nep-eec New Economics Papers
on European Economics
Issue of 2014‒02‒08
six papers chosen by
Giuseppe Marotta
University of Modena and Reggio Emilia

  1. “Causality and Contagion in EMU Sovereign Debt Markets” By Marta Gómez-Puig; Simón Sosvilla-Rivero
  2. The growth performance and prospects in the Euro area: a balance-of-payments approach By Carluccio Bianchi; Eleonora Lorenzini
  3. Migration as an Adjustment Mechanism in the Crisis? A Comparison of Europe and the United States By Jauer, Julia; Liebig, Thomas; Martin, John P.; Puhani, Patrick A.
  4. How macroeconomic imbalances interact? Evidence from a panel VAR analysis By Blaise Gnimassoun; Valérie Mignon
  5. What drives loan losses in Europe? By Jokivuolle, Esa; Pesola, Jarmo; Viren, Matti
  6. Measuring the EU value added embodied in EU foreign exports by consolidating 27 national supply and use tables for 2000-2007 By Rueda-Cantuche, José M.; Oosterhaven, Jan; Bouwmeester, Maaike C.

  1. By: Marta Gómez-Puig (Faculty of Economics, University of Barcelona); Simón Sosvilla-Rivero (Department of Quantitative Economics, Universidad Complutense de Madrid)
    Abstract: This paper contributes to the literature by applying the Grangercausality approach and endogenous breakpoint test to offer an operational definition of contagion to examine European Economic and Monetary Union (EMU) countries public debt behaviour. A database of yields on 10-year government bonds issued by 11 EMU countries covering fourteen years of monetary union is used. The main results suggest that the 41 new causality patterns, which appeared for the first time in the crisis period, and the intensification of causality recorded in 70% of the cases, provide clear evidence of contagion in the aftermath of the current euro debt crisis.
    Keywords: Sovereign bond yields, Granger-Causality, Contagion, Euro area. JEL classification: E44, F36, G15, C52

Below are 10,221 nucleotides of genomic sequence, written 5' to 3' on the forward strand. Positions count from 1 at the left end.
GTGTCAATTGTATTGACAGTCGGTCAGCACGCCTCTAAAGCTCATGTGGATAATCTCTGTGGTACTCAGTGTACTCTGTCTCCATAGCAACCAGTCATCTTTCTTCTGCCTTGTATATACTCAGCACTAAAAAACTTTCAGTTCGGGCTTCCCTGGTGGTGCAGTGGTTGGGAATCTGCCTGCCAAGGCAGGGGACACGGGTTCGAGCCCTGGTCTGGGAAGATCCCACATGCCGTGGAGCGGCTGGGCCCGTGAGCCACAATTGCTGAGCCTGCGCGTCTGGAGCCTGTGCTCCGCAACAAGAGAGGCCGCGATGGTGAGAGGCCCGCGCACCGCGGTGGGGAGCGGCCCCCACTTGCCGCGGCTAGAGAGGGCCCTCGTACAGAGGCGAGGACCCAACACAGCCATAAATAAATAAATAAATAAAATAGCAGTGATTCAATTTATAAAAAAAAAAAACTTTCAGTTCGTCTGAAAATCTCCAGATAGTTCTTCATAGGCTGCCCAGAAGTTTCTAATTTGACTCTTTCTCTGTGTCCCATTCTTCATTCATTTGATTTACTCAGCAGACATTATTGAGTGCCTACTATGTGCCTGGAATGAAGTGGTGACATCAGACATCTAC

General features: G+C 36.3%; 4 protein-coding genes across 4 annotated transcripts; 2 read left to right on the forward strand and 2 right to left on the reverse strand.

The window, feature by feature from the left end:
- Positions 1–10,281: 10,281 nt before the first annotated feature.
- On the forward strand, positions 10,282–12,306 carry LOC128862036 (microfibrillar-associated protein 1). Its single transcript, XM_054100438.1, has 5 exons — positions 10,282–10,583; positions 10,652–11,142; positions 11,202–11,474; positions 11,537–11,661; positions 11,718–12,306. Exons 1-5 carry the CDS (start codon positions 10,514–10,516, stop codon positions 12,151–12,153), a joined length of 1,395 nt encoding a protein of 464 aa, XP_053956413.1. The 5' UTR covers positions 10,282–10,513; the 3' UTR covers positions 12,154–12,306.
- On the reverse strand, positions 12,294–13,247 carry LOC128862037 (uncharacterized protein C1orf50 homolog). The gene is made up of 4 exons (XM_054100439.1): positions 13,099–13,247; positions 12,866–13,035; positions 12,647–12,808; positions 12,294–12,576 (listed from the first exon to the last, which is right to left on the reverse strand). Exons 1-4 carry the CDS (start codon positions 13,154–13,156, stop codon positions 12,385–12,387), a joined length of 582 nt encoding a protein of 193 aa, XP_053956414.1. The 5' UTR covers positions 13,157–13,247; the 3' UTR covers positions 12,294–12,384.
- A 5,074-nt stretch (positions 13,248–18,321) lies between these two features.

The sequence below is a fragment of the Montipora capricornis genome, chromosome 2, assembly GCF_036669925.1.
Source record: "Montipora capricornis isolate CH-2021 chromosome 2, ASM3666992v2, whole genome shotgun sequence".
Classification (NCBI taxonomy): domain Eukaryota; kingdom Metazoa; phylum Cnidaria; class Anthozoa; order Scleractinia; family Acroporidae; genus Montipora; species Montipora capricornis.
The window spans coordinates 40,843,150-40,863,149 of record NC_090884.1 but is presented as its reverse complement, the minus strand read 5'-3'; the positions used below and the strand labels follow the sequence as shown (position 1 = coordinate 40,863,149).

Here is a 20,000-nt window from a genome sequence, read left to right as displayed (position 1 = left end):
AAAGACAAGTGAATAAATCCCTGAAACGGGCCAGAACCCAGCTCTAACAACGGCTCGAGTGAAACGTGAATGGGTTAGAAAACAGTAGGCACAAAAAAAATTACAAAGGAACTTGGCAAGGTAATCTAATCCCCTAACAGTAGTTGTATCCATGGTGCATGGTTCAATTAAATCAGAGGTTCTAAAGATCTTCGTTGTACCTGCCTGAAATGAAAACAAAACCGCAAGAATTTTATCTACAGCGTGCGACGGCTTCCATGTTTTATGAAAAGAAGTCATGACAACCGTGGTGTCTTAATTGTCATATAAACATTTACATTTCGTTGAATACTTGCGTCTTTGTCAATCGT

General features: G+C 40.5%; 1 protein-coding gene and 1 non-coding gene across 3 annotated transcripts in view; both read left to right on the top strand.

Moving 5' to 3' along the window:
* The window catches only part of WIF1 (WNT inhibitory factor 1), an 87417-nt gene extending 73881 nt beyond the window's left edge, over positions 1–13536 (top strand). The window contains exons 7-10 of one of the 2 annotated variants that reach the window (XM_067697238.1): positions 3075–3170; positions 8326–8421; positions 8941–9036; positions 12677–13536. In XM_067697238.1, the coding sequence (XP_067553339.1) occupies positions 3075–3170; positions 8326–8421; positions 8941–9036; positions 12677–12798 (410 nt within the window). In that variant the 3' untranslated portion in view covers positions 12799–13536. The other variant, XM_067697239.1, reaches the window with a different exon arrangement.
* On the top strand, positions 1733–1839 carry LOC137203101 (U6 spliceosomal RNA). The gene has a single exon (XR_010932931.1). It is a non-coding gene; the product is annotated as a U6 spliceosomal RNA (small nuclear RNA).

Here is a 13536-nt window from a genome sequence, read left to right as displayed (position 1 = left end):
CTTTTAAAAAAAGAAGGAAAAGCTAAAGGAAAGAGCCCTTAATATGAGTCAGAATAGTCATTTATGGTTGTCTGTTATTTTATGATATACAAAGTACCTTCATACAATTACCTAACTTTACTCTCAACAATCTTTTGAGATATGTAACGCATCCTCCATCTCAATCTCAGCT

Date: 2014–02
  2. By: Carluccio Bianchi (Department of Economics and Management, University of Pavia); Eleonora Lorenzini (Department of Economics and Management, University of Pavia)
    Abstract: This paper aims to apply the balance of payments constrained-growth model to explain Euro area growth performance in the last forty years and to discuss likely prospects for the future. After a formal reconsideration of the long-run and short-run arguments supporting the validity of the Post-Keynesian approach to economic growth, a simplified and an extended version of the basic model are outlined. The application of these models to the Euro area experience shows that Thirlwall’s Law performs quite well in explaining growth in all decades under consideration. The fundamental reasons behind the recent unsatisfactory EMU growth experience, therefore, appear to be a decreasing export dynamics and a rising dependence on imports. Given current trends, the prospects for the future appear to be gloomy, unless structural reforms of the productive system are promoted in order to improve overall EMU competitiveness.
    Keywords: Growth, Euro area, Thirlwall’s Law, balance-of-payments constraint, import and export functions
    JEL: E12 F14 O40 O52
    Date: 2014–02
  3. By: Jauer, Julia (OECD); Liebig, Thomas (OECD); Martin, John P. (OECD); Puhani, Patrick A. (University of Hannover)
    Abstract: The question of whether migration can be an equilibrating force in the labour market is an important criterion for an optimal currency area. It is of particular interest currently in the context of high and rising levels of labour market disparities, in particular within the Eurozone where there is no exchange-rate mechanism available to play this role. We shed some new light on this question by comparing pre- and post-crisis migration movements at the regional level in both Europe and the United States, and their association with asymmetric labour market shocks. We find that recent migration flows have reacted quite significantly to the EU enlargements in 2004 and 2007 and to changes in labour market conditions, particularly in Europe. Indeed, in contrast to the pre-crisis situation and the findings of previous empirical studies, there is tentative evidence that the migration response to the crisis has been considerable in Europe, in contrast to the United States where the crisis and subsequent sluggish recovery were not accompanied by greater interregional labour mobility in reaction to labour market shocks. Our estimates suggest that, if all measured population changes in Europe were due to migration for employment purposes – i.e. an upper-bound estimate – up to about a quarter of the asymmetric labour market shock would be absorbed by migration within a year. However, in the Eurozone the reaction mainly stems from migration of third-country nationals. Even within the group of Eurozone nationals, a significant part of the free mobility stems from immigrants from third countries who have taken on the nationality of their Eurozone host country.